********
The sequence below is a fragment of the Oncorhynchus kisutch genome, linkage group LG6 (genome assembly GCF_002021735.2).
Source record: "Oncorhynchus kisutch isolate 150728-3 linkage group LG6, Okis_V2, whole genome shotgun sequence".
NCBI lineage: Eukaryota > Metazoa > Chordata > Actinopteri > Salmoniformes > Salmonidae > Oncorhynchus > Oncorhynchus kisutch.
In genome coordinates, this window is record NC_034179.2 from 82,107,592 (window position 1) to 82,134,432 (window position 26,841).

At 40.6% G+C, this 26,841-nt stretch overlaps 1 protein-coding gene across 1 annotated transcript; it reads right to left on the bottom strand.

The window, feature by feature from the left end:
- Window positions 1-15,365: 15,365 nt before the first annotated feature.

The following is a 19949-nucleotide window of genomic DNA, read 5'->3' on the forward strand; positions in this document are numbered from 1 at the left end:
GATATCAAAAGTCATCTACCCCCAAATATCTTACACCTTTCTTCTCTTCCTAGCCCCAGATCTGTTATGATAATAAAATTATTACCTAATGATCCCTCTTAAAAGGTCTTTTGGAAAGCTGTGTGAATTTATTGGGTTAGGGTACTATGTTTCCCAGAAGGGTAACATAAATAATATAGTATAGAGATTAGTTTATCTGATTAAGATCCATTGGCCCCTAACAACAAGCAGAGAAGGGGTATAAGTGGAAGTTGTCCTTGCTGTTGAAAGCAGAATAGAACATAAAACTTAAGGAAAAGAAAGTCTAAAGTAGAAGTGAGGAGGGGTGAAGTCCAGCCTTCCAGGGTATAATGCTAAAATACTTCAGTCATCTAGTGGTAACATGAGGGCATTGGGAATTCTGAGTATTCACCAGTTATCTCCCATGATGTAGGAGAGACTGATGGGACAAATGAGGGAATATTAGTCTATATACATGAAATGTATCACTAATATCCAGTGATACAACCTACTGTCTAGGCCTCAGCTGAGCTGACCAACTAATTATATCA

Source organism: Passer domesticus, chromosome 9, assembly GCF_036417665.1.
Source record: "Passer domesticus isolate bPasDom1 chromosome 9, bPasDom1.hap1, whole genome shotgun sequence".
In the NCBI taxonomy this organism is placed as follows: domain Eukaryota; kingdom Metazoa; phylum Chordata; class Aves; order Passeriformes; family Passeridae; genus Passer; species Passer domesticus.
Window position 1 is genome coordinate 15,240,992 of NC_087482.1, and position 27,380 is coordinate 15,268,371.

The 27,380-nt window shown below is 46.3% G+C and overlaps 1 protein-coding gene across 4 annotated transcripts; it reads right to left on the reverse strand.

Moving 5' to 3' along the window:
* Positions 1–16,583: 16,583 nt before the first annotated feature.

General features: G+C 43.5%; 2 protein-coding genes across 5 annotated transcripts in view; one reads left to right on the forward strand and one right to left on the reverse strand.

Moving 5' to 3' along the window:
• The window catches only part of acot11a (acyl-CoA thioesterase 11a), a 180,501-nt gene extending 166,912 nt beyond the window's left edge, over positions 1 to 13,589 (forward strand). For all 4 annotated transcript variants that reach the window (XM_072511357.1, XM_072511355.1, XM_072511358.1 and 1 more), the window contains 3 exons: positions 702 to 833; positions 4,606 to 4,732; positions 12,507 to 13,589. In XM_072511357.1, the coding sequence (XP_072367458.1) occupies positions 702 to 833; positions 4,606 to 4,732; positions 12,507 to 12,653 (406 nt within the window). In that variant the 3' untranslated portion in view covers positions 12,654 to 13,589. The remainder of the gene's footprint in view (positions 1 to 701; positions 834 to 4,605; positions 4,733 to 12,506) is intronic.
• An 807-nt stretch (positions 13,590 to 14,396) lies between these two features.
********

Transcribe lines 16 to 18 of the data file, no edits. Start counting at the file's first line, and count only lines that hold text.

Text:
* Positions 1–16,583: 16,583 nt before the first annotated feature.

General features: G+C 43.5%; 2 protein-coding genes across 5 annotated transcripts in view; one reads left to right on the forward strand and one right to left on the reverse strand.

Moving 5' to 3' along the window: